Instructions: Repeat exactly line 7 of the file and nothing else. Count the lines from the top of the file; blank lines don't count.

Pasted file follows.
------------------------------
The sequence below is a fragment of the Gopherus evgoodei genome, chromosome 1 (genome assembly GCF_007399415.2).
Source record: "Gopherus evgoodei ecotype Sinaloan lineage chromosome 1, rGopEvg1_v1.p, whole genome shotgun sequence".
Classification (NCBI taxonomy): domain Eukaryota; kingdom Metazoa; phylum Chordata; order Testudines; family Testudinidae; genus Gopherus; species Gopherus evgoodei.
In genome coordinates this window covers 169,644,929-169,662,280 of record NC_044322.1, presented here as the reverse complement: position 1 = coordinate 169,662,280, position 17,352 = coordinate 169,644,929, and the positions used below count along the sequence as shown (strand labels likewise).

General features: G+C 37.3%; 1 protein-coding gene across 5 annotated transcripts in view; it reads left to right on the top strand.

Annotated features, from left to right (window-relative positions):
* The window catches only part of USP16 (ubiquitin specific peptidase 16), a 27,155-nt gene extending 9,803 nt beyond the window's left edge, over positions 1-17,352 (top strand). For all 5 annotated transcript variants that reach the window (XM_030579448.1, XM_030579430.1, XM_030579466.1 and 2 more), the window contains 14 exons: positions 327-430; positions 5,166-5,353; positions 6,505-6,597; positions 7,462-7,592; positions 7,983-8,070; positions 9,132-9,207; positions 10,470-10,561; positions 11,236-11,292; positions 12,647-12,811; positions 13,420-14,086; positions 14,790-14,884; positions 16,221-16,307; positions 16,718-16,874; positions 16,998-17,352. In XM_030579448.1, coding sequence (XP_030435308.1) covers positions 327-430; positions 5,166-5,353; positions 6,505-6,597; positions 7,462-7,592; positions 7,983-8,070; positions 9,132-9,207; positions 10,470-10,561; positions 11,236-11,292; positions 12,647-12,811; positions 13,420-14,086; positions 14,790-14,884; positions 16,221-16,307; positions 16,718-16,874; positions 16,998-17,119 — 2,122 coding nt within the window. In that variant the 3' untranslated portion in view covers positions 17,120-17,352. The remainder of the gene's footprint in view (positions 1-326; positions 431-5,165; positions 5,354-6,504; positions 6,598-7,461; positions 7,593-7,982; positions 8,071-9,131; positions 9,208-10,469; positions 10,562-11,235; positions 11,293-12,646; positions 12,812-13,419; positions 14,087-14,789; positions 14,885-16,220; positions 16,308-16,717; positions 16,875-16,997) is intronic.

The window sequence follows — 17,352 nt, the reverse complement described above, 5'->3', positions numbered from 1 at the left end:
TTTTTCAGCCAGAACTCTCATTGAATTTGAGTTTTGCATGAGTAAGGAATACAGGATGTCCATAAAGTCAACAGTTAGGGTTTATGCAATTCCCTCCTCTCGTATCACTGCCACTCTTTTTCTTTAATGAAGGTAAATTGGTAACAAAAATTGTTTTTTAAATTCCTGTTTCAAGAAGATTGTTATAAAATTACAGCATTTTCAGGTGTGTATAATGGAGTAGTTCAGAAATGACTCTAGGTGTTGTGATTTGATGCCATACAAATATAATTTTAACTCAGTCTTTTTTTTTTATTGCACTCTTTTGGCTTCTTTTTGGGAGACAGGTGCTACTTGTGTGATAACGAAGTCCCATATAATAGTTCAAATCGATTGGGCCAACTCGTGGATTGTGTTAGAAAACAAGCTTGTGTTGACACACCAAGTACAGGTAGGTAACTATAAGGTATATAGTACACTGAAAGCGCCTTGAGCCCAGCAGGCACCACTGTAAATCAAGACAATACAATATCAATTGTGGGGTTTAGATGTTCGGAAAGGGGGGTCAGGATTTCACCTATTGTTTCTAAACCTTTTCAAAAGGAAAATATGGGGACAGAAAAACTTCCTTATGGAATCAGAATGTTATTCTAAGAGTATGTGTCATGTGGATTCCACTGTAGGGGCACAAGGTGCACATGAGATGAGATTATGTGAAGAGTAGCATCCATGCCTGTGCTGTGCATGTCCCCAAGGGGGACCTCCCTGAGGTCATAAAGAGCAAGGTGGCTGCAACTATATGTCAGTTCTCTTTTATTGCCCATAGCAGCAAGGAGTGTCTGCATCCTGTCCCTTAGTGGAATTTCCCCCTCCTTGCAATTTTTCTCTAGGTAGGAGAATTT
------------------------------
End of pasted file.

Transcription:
* The window catches only part of USP16 (ubiquitin specific peptidase 16), a 27,155-nt gene extending 9,803 nt beyond the window's left edge, over positions 1-17,352 (top strand). For all 5 annotated transcript variants that reach the window (XM_030579448.1, XM_030579430.1, XM_030579466.1 and 2 more), the window contains 14 exons: positions 327-430; positions 5,166-5,353; positions 6,505-6,597; positions 7,462-7,592; positions 7,983-8,070; positions 9,132-9,207; positions 10,470-10,561; positions 11,236-11,292; positions 12,647-12,811; positions 13,420-14,086; positions 14,790-14,884; positions 16,221-16,307; positions 16,718-16,874; positions 16,998-17,352. In XM_030579448.1, coding sequence (XP_030435308.1) covers positions 327-430; positions 5,166-5,353; positions 6,505-6,597; positions 7,462-7,592; positions 7,983-8,070; positions 9,132-9,207; positions 10,470-10,561; positions 11,236-11,292; positions 12,647-12,811; positions 13,420-14,086; positions 14,790-14,884; positions 16,221-16,307; positions 16,718-16,874; positions 16,998-17,119 — 2,122 coding nt within the window. In that variant the 3' untranslated portion in view covers positions 17,120-17,352. The remainder of the gene's footprint in view (positions 1-326; positions 431-5,165; positions 5,354-6,504; positions 6,598-7,461; positions 7,593-7,982; positions 8,071-9,131; positions 9,208-10,469; positions 10,562-11,235; positions 11,293-12,646; positions 12,812-13,419; positions 14,087-14,789; positions 14,885-16,220; positions 16,308-16,717; positions 16,875-16,997) is intronic.